We find ourselves in a theatre. Architectural features, witnesses of a communist aesthetics reveal the history of the city of Sofia. A set is being built and references to constructivism with it. Triangles are the main shapes occurring. (I wonder weather it is indeed possible, that due to the simplicity of these basic geometric forms, a new be- ginning can be signified.) The architect recites again; a quote from Walter Benjamin Goethe’s Wahlverwandschaften. Cinematic time and space seem to break apart due to this insertion. As described in the quotation ‘the subject matter and the truth content, united in the work’s early period become apart during its afterlife’, the thea- tre’s architecture captured by the camera and the set design are ne- gotiated in a future context. The architect takes notes on a musical score – processing the building through yet another medium into a musical notation this time, as an immaterial state of the architecture. Throughout the movie it is the same building, The Europe Tower, that is captured from a different angles, simultaneously performing as a notation and as a cultural object. Its references and the ideological state are abstracted.
We follow the heavy metal band tracing the city from East to West travelling through the trajectory of the film. Building sites, a huge amount of towers appear in front of us. We arrive in the historical centre where the places for cultural production are connected to the urban layout. The front man of the band picks up the musical score left behind by the architect in the theatre – after which the band starts playing. All this in front of the Mall of Sofia next to a socialist apartment block locally referred to as the ‘Chinese Wall’. To choose a heavy metal band to express form into music may seem surprising, as we know this research from early modernism where form was per- formed trough serialist systems. Here instead, the musical antipode for the Europe Tower is found in the aggression and power of heavy metal, while the humble position of the underground scene is criticis- ing the current political and social state.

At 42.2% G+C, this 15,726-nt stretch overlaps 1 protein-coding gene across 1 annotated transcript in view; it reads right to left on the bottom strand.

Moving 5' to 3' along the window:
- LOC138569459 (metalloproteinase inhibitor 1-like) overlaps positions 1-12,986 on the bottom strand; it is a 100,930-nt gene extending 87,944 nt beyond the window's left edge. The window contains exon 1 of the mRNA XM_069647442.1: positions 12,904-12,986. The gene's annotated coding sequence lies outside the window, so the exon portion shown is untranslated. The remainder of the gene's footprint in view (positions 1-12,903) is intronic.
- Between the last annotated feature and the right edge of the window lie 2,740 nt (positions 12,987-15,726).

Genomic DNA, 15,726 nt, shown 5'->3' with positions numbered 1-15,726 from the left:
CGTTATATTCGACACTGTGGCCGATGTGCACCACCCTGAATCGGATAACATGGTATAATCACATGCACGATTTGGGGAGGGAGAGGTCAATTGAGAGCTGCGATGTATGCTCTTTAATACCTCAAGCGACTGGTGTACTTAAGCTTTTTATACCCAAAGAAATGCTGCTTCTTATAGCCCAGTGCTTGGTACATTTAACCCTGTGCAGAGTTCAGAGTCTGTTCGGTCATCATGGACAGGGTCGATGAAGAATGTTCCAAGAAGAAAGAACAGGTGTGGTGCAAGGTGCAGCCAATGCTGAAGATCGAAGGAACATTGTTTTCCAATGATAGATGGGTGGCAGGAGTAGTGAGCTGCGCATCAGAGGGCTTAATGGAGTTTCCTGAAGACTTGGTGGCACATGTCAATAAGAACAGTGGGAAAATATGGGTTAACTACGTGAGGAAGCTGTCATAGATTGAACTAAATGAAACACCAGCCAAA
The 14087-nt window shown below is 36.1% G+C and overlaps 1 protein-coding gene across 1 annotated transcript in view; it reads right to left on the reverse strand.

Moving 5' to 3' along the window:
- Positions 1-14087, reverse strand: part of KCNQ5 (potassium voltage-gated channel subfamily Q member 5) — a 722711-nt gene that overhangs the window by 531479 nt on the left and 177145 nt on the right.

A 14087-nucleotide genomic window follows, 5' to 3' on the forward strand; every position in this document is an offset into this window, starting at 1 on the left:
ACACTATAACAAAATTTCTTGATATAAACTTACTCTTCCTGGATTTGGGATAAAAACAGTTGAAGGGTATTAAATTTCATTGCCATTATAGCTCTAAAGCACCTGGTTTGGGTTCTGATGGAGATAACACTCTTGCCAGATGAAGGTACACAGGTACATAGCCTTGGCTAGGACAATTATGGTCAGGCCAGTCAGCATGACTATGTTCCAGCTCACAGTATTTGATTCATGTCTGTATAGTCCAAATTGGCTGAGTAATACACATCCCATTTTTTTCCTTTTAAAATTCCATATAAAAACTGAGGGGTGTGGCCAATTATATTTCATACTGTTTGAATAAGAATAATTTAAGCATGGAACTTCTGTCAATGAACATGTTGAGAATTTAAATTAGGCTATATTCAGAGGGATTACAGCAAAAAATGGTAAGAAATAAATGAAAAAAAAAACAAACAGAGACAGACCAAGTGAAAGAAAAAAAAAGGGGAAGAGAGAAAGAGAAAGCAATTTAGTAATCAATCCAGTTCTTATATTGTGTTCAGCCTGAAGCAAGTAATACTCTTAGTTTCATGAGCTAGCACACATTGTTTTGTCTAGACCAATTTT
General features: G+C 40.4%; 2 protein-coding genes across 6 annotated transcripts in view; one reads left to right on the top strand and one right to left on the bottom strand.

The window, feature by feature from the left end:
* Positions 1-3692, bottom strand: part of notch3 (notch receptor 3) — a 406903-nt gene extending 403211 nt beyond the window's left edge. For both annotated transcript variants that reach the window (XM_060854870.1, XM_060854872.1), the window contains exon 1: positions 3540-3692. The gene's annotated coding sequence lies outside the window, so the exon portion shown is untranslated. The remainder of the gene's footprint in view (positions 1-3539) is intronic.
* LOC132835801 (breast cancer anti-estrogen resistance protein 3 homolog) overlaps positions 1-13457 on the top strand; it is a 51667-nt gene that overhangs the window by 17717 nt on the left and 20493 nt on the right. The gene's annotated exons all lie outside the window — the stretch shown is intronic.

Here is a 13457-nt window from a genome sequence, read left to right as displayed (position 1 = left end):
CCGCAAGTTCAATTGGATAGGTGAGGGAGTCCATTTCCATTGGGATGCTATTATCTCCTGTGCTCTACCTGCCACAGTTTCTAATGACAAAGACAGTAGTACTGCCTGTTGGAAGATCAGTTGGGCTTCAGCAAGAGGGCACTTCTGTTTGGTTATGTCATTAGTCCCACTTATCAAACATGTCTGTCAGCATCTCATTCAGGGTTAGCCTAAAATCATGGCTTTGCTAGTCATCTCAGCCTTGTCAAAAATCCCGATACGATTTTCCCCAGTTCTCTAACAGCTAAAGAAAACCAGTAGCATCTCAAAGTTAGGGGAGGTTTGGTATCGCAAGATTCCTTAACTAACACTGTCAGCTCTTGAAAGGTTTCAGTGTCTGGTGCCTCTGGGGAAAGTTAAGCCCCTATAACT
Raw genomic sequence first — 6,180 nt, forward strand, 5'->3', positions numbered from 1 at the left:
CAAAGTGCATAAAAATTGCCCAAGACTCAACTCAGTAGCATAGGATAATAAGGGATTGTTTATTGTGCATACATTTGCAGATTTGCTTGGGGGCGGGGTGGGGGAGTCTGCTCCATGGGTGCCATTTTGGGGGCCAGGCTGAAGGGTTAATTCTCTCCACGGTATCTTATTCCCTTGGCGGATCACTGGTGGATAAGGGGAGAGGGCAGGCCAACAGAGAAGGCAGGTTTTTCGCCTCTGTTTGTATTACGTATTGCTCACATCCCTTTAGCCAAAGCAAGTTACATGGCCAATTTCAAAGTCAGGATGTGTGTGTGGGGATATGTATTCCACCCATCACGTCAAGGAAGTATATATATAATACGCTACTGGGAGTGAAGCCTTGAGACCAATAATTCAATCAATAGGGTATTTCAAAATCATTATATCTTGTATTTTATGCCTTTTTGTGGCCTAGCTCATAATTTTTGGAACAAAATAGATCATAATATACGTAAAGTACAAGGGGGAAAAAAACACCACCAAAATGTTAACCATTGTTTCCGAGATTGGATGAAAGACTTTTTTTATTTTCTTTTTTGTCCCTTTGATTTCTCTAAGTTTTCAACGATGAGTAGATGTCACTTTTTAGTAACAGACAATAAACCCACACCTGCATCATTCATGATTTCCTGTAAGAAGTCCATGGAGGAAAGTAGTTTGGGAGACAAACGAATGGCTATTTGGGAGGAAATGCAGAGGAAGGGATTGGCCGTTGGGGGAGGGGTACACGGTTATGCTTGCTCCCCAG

These transformations between materiality and immateriality contain the memory of every single one, a memory that is captured through the movement of the camera.
The architecture that is yet to be built is created and rehearsed. The constructivist structures of the set design sketch out the angles of the camera to represent form. In parallel we experience a musical and cinematic performance; of the band and the camera. The camera does not register its environment anymore but expresses the architecture and its critique by creating an affectionate and expressive cityscape.
Now the props and the film are displayed or displaced in a German rather then in a Bulgarian context. Emare commissioned the film, and this exhibition in Halle, Germany, works as a time loop. By placing the set-design next to the projection Theo Prodromidis reflects upon the origin of the production of the work and tests the correlation between representation and production. The incorporation of time is a com- mon thread throughout the artists work. The relation of the work to its present state is in constant dialogue with the past and the future, ne- gotiating and creating its own position. As such the negotiation of this particular architectural form reveals the history, current state and po- tential future of the region in which the film is produced. The under- lying structures and problematics become more and more apparent.
Curator/Director of FormContent, London, UK
text for the catalogue of Move, Werkleitz Center
for Media Art, Halle (Saale), Germany
installation view at Vanishing Point, Action Field Kodra, Thessaloniki, Greece September 2012
The work was commisioned by Werkleitz Center for Media Art, Halle, Germany, as part of the European Media Art Network
realised in the framework of
European Media Artists in Residence Exchange
and in residence at
i-Space, Sofia, Bulgaria
with the kind support of
Goethe Institut, Sofia, Bulgaria